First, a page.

By 2020, there will be 50 to 100 billion devices connected to the Internet. Two domains of hot research to address these high demands of data processing are the Internet of Things (IoT) and Big Data. The demands of these new applications are increasing faster than the development of new hardware particularly because of the slowdown of Moore’s law. The main reason of the ineffectiveness of the processing speed is the memory wall or Von Neumann bottleneck which is comming from speed differences between the processor and the memory. Therefore, a new fast and power-efficient hardware architecture is needed to respond to those huge demands of data processing. In this thesis, we introduce novel high performance architectures for next generation computing using emerging nanotechnologies such as memristors. We have studied unconventional computing methods both in the digital and the analog domains. However, the main focus and contribution is in Spiking Neural Network (SNN) or neuromorphic analog computing. In the first part of this dissertation, we review the memristive devices proposed in the literature and study their applicability in a hardware crossbar digital architecture. At the end of part I, we review the Neuromorphic and SNN architecture. The second part of the thesis contains the main contribution which is the development of a Neural Network Scalable Spiking Simulator (N2S3) suitable for the hardware implementation of neuromorphic computation, the introduction of a novel synapse box which aims at better learning in SNN platforms, a parameter exploration to improve performance of memristor-based SNN, and finally a study of the application of deep learning in SNN.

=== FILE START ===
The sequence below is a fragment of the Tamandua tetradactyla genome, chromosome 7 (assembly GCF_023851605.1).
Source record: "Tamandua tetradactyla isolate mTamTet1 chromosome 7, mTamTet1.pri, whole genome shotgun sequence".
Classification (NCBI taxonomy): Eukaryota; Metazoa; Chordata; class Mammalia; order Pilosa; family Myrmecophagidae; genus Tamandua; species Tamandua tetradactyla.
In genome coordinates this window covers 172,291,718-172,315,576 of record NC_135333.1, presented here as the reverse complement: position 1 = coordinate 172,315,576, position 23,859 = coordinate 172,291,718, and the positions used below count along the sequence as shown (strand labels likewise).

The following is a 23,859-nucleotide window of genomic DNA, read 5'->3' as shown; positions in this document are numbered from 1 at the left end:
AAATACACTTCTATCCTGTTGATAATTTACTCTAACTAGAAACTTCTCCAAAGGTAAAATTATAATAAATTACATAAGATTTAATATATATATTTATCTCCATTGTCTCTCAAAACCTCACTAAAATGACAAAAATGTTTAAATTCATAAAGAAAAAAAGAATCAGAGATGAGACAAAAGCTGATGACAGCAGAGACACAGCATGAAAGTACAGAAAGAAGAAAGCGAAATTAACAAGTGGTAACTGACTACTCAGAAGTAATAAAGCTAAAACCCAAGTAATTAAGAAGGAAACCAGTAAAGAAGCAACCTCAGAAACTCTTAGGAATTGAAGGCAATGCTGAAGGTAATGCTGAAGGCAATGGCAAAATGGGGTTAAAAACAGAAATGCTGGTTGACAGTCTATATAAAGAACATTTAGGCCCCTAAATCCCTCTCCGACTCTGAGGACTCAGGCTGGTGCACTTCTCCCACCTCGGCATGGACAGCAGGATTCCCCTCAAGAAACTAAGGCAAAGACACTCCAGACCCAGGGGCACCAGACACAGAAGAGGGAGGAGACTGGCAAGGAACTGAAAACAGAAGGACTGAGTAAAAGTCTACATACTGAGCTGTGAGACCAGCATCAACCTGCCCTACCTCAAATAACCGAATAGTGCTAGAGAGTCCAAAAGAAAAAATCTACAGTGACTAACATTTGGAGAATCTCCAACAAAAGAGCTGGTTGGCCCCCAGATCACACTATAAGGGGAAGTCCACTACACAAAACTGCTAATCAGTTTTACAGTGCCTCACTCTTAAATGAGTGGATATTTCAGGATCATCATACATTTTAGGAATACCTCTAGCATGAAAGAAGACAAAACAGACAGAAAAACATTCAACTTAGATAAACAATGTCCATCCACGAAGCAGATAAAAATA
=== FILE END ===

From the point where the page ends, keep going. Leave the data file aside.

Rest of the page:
Directeur de thèse : Pr. Pierre BOULET Rapporteurs : Pr. Michel PAINDAVOINE, Pr. Hélène PAUGAM-MOISY Examinateurs : Dr. Said HAMDIOUI, Pr. Virginie HOEL
Thesis of the team Émeraude defended on 14/12/2016